Notice: Seventh Circuit Rule 53(b)(2) States Unpublished Orders Shall Not Be Cited or Used As Precedent Except to Support a Claim of Res Judicata, Collateral Estoppel or Law of the Case in Any Federal Court Within the Circuit.placido Laboy, Jr., Plaintiff/appellant, v. Aurelia Pucinski, Defendant/appellee, 9 F.3d 112 (7th Cir. 1993)

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U.S. Court of Appeals for the Seventh Circuit - 9 F.3d 112 (7th Cir. 1993) Submitted Oct. 13, 1993. *Decided Oct. 15, 1993

Before BAUER and MANION, Circuit Judges, and PELL, Senior Circuit Judge.


Placido LaBoy, Jr., filed this pro se civil rights action on July 8, 1991, alleging that Aurelia Pucinski, Clerk of the Circuit Court of Cook County, Illinois, and others conspired to deprive him of the constitutional right of access to the court. The district court gave LaBoy thirty days from July 15, 1991 to amend his complaint. LaBoy amended his complaint on August 1, 1991 and was granted leave to proceed in forma pauperis shortly thereafter.

On November 1, 1991, the district court granted Pucinski's Rule 12(b) (6) motion to dismiss but allowed LaBoy to file another amended complaint by December 15, 1991. LaBoy filed a "Motion for Inquiry on Defendants' Motion to Dismiss" and a "Motion to Vacate the Order Dismissing Plaintiff's Amended Complaint" on November 7 and November 25, 1991 respectively. On December 3, 1991, the district court granted LaBoy's motion to vacate and gave him until December 27 to respond to Pucinski's motion to dismiss.

On January 6, 1992 the district court sua sponte extended the time until January 28, 1992. The district court warned LaBoy that if he did not file a response or otherwise contact the court by that date, the action would be dismissed for want of prosecution.

LaBoy moved for an extension on January 24, 1992 and was allowed until March 16, 1992 to respond. He did not file his response by that date, but instead moved again for an extension on March 17, 1992. His motion was denied. In the same order, the district court granted Pucinski's Rule 12(b) (6) motion and dismissed the action for want of prosecution pursuant to Fed. R. Civ. P. 41(b). LaBoy appeals.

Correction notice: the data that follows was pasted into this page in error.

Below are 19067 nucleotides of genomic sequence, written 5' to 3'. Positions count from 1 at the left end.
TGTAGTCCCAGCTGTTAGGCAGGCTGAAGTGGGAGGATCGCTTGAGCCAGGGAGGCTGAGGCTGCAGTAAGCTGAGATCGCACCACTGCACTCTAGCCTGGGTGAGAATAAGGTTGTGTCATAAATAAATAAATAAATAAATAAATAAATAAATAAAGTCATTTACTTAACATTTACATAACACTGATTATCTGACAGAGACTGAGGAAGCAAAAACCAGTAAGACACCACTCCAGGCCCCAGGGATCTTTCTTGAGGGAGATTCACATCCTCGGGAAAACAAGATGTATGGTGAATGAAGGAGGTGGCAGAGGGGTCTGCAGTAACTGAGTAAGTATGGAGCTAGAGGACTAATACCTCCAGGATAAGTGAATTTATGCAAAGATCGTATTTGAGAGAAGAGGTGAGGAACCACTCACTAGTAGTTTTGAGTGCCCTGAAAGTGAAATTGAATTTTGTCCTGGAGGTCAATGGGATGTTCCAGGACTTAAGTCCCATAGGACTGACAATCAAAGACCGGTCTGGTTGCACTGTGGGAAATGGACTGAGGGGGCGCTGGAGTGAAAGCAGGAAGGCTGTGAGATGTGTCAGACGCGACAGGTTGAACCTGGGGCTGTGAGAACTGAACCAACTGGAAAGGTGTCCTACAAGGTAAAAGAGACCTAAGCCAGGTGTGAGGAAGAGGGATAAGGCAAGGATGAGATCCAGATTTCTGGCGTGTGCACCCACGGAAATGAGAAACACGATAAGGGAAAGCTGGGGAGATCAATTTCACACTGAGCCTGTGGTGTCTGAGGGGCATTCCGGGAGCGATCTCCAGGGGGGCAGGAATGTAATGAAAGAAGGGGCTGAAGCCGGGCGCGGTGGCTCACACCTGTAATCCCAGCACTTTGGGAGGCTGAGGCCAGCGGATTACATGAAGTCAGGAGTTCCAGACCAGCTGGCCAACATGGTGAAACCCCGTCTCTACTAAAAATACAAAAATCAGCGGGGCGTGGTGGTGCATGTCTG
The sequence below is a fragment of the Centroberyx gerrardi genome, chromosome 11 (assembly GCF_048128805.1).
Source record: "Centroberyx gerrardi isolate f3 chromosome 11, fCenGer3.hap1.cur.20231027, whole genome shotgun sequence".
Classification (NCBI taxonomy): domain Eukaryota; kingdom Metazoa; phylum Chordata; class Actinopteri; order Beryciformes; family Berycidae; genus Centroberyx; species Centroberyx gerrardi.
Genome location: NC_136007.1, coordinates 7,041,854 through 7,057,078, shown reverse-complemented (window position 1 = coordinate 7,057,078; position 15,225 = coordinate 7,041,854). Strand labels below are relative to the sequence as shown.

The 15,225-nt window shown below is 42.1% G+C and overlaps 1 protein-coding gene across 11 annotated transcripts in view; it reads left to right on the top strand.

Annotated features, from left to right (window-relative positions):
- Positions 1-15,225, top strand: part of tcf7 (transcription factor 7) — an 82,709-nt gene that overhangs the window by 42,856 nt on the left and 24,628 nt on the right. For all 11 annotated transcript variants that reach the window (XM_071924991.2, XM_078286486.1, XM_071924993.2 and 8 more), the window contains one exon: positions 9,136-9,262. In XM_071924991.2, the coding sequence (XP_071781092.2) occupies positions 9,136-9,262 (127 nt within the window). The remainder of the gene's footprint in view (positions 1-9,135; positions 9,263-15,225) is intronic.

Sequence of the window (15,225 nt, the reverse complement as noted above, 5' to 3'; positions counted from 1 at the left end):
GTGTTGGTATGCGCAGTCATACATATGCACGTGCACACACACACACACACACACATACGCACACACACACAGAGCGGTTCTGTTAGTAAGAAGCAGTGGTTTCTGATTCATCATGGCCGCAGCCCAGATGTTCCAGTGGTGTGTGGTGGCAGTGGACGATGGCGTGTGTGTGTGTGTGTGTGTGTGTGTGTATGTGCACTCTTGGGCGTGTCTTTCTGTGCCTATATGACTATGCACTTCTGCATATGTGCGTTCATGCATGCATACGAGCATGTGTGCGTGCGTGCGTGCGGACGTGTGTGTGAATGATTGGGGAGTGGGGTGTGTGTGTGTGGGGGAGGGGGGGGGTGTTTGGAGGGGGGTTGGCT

We review a dismissal under Rule 41(b) for an abuse of discretion, examining the "procedural history of the case and the situation at the time of dismissal." Casteel v. Pieschek, No. 91-1227, slip op. at 11 (7th Cir. August 23, 1993). Dismissal is proper when there is a "clear record of delay or contumacious behavior," or when other sanctions have proved unavailing. Id. We will reverse if the district court acted "precipitately, willfully, [or] unreasonably." Ball v. City of Chicago, No. 92-3358, slip op. at 5 (7th Cir. August 12, 1993). Factors considered in a Rule 41(b) dismissal include the effect of the plaintiff's dilatory conduct in disrupting the trial judge's calendar, the sufficiency of the warning prior to the dismissal, the probable merits of the suit, and prejudice or harm to the defendant. Id.

This case was approximately eight months old when it was dismissed. We have recently declined to specify a fixed age for a Rule 41(b) dismissal because "the circumstances warranting such a dismissal are infinitely variable." Id. However, a dismissal with prejudice is generally disfavored with relatively young cases. Lowe v. City of East Chicago, Indiana, 897 F.2d 272, 275 (7th Cir. 1990) (dismissal reversed because the case was only a year old and there was only one instance of noncompliance with a discovery order); Palmer v. City of Decatur, Ill., 814 F.2d 426, 429 (7th Cir. 1987) (dismissal of pro se prisoner's nine-month-old civil rights action reversed when the delay involved was less than three months, and plaintiff missed only one judicially imposed deadline and was not given any warning prior to dismissal); Webber v. Eye Corp., 721 F.2d 1067, 1071 (7th Cir. 1983) (dismissal of a case "barely 18 months old" reversed when there was a single failure by plaintiff to provide the names of prospective witnesses).

While the relative young age of a case does not prevent a dismissal under Rule 41(b), 3 Penny Theater Corp. v. Plitt Theatres, Inc., 812 F.2d 337, 340 (7th Cir. 1987), there is usually a clear history of dilatory conduct when such dismissals are upheld. Palmer, 814 F.2d at 429. See, e.g., Lockhart v. Sullivan, 925 F.2d 214 (7th Cir. 1991) (dismissal without prior warning of pro se attorney's nine-month-old case proper when she failed to attend a status hearing, her own deposition, and a scheduled discovery conference and gave conflicting explanations for her conduct); Daniels v. Brennan, 887 F.2d 783 (7th Cir. 1989) (dismissal proper where plaintiff's attorney repeatedly failed to prepare and to appear at status hearings and was given two warnings prior to dismissal).

The procedural history of this case seems to lack the requisite delay or contumacious conduct warranting a Rule 41(b) dismissal. LaBoy filed his amended complaint within the time period proscribed by the district court. His two motions to vacate Pucinski's motion to dismiss were made within twenty-five days of the district court's order and prior to the time set for an amended complaint to be filed. The actual delay involved in this case is about two and one-half months, beginning with the first deadline of December 27, 1991 for his response to the Rule 12(b) (6) motion and ending on the date of the Rule 41(b) dismissal. During that time, LaBoy was given two extensions, one on the district court's own motion and the other on LaBoy's motion. Thus, the only noncompliance was LaBoy's failure to meet the March 16 deadline for which he asked for an extension only the day after the deadline.